• Log in with Facebook Log in with Twitter Log In with Google      Sign In    
  • Create Account
LongeCity .                       Advocacy & Research for Unlimited Lifespans

Photo
* * * * * 2 votes

Eidetic, Photographic Memory - Cracking the formula

eidetic photographic memory

  • Please log in to reply
143 replies to this topic

#121 Junk Master

  • Registered User
  • 993 posts
  • 80
  • Location:United States

Posted 17 February 2017 - 06:18 AM

Insufflating 20-30mg of Noopept definitely has an effect for me-- quite positive.  I like to pair it with an ongoing intra-insulin cycle, then give both a rest for a month or two.

 

Lately, I've been convinced the combo of lose dose caffeine/moda/and lion's mane/reishi might have something to it.

 

In any event, I find low moda and mushroom coffee from four sigmatic to be quite promising.



#122 Grandmaster

  • Registered User
  • 81 posts
  • 4
  • Location:Poland

Posted 17 February 2017 - 09:49 AM

Insufflating 20-30mg of Noopept definitely has an effect for me-- quite positive.  I like to pair it with an ongoing intra-insulin cycle, then give both a rest for a month or two.

 

Lately, I've been convinced the combo of lose dose caffeine/moda/and lion's mane/reishi might have something to it.

 

In any event, I find low moda and mushroom coffee from four sigmatic to be quite promising.

 

But how you compare this effect to the topic which is eidetic memory? I have used probably over 10g of noopept and it may had  some good effect on memory but for me nothing compared to being eidetic and now it gives me only brainfog so i stopped using it.



sponsored ad

  • Advert

#123 Junk Master

  • Registered User
  • 993 posts
  • 80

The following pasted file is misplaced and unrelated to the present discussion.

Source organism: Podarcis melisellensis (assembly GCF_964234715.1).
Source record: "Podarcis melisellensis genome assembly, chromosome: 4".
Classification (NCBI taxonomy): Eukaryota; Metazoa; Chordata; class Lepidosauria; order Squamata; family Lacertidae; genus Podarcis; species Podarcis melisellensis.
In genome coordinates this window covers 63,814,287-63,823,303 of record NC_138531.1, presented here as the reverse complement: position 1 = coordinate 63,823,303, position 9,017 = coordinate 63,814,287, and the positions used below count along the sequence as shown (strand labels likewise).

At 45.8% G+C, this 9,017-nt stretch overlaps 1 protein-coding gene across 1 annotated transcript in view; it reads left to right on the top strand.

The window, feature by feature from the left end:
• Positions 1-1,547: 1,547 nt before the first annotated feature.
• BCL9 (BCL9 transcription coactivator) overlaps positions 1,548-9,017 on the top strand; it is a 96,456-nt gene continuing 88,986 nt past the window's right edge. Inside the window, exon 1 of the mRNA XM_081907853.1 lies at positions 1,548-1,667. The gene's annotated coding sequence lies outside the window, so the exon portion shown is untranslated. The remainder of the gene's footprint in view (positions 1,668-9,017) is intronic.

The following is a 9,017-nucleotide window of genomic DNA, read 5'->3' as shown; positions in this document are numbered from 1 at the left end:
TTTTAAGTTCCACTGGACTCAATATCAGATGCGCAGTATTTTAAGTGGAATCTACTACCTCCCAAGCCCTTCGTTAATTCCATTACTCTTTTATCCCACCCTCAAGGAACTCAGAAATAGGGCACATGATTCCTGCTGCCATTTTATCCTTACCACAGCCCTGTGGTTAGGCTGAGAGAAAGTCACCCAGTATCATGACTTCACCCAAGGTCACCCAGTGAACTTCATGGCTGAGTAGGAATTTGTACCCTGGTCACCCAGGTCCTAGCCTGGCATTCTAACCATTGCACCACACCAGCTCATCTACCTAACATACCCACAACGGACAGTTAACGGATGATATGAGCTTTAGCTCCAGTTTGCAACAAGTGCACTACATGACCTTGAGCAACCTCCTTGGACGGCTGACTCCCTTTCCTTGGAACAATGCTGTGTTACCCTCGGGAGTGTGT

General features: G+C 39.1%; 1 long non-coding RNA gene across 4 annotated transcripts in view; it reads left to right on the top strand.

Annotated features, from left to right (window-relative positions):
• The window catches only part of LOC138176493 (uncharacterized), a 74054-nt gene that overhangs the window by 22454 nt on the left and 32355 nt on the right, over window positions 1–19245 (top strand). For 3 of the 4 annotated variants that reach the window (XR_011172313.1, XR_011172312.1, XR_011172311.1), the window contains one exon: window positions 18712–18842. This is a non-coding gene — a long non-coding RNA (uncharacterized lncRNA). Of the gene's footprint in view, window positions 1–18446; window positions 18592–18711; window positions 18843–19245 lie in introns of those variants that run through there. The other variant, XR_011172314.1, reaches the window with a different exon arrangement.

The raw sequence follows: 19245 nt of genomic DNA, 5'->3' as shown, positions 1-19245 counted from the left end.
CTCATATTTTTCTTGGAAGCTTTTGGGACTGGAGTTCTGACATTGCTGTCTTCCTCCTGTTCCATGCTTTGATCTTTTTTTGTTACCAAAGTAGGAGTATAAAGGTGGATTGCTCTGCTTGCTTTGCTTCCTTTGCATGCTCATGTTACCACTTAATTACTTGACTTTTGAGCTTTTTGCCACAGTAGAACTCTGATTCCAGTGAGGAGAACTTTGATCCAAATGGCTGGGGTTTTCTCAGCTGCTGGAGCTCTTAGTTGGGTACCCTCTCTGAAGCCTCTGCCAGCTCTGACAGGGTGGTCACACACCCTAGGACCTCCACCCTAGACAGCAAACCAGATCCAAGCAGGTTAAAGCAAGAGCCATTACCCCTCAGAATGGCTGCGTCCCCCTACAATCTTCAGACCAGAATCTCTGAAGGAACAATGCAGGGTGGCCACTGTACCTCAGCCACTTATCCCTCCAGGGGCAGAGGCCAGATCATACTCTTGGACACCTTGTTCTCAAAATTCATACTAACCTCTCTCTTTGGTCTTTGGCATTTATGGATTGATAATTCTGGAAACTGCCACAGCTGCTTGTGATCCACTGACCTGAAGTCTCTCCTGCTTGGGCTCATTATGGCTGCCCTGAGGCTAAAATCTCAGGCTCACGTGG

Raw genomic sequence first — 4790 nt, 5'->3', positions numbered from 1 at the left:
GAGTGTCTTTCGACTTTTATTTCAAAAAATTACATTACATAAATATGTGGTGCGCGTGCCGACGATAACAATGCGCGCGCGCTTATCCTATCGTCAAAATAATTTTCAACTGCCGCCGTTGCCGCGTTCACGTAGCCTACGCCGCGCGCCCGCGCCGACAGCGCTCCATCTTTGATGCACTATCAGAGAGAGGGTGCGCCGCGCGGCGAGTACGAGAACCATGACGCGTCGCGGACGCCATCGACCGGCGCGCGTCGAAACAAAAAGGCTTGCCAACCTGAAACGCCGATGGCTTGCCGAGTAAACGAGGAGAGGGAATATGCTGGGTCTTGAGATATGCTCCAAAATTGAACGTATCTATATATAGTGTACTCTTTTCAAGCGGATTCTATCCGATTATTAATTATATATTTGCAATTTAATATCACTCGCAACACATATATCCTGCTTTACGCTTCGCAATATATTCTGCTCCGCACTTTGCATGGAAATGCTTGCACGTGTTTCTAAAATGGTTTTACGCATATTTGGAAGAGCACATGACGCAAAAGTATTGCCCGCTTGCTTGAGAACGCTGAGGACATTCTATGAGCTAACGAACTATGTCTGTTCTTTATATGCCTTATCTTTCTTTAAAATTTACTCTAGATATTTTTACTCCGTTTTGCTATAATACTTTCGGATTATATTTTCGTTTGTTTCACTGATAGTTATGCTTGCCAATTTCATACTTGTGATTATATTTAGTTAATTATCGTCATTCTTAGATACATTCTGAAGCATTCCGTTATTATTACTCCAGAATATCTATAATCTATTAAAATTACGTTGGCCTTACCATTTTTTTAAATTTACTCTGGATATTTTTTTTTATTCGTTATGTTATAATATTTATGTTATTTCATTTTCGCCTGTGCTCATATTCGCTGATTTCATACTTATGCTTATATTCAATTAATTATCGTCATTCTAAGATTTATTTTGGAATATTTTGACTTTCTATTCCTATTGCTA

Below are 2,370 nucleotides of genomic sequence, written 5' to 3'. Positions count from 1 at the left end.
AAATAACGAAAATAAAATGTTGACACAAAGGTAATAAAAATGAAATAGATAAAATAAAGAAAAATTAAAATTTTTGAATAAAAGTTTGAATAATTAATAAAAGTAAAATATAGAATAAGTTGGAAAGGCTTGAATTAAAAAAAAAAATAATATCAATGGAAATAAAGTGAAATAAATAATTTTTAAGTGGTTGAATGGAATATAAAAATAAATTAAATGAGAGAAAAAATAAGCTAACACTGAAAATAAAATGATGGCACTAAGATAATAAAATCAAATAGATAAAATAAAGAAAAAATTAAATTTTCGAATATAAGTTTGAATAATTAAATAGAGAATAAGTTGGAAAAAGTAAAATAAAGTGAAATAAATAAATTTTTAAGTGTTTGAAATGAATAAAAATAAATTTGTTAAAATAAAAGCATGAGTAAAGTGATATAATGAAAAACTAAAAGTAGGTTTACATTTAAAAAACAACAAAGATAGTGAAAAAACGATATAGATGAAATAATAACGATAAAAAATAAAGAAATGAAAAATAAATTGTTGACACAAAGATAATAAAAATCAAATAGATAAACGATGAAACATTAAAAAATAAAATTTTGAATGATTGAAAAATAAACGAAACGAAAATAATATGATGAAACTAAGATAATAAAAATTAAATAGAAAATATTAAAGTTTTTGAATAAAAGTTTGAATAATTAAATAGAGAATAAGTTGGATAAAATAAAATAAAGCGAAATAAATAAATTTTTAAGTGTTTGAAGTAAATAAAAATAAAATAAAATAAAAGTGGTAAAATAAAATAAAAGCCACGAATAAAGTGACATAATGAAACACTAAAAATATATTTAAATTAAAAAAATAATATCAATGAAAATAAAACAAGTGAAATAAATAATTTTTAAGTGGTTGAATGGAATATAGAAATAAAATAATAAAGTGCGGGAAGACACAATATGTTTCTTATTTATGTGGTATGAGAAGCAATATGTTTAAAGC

• Location:United States

Posted 17 February 2017 - 04:17 PM

Insufflating 20-30mg of Noopept definitely has an effect for me-- quite positive. I like to pair it with an ongoing intra-insulin cycle, then give both a rest for a month or two.

Lately, I've been convinced the combo of lose dose caffeine/moda/and lion's mane/reishi might have something to it.

In any event, I find low moda and mushroom coffee from four sigmatic to be quite promising.


But how you compare this effect to the topic which is eidetic memory? I have used probably over 10g of noopept and it may had some good effect on memory but for me nothing compared to being eidetic and now it gives me only brainfog so i stopped using it.


#124 Junk Master

  • Registered User
  • 993 posts
  • 80
  • Location:United States

Posted 17 February 2017 - 04:24 PM

Don't believe that will come from a traditional pill. All of the above are just pieces in the puzzle to increase focus and mental stamina.

To truly crack the code I think we would have to go beyond mnemonic techniques and drugs/supplements-- though I still believe we have much room for improvement there (micro doses of novel hallucinogens, intercranial magnetic stimulation).

I think we'd be looking at inducing compensatory plasticity a la stroke victims, synesthetics...

#125 Grandmaster

  • Registered User
  • 81 posts
  • 4
  • Location:Poland

Posted 17 February 2017 - 07:10 PM

Most important thing is that we are looking for possibility of developing eidetic memory which is  kind of visual memory not very good or nearly perfect normal memory. Eidetic memory which would be short term one is still a good thing(remembering objects like pages of books with perect recall for less than lets say hour), mind would not have too much informations. Imagine if your mind makes 100 mental snapshots per second and would store it inside your brain, that sounds like a best way to lose senses. I have a big motivation to crack this code but not as big to try dangerous nootropics or hallucinogens, especially if they are expensive. Having this ability only after dosing a experimental sustance and possibility of getting huge negative side effects is not good IMO.


Edited by Grandmaster, 17 February 2017 - 07:12 PM.


#126 Junk Master

  • Registered User
  • 993 posts
  • 80
  • Location:United States

Posted 18 February 2017 - 09:36 PM

This is Longecity.  People here inject Cerebrolysin, as well HGH, Testosterone, designer steroids,  and all manner of Peptides.  IMO this is the cutting edge of the Brainhacking/Bodyhacking movement.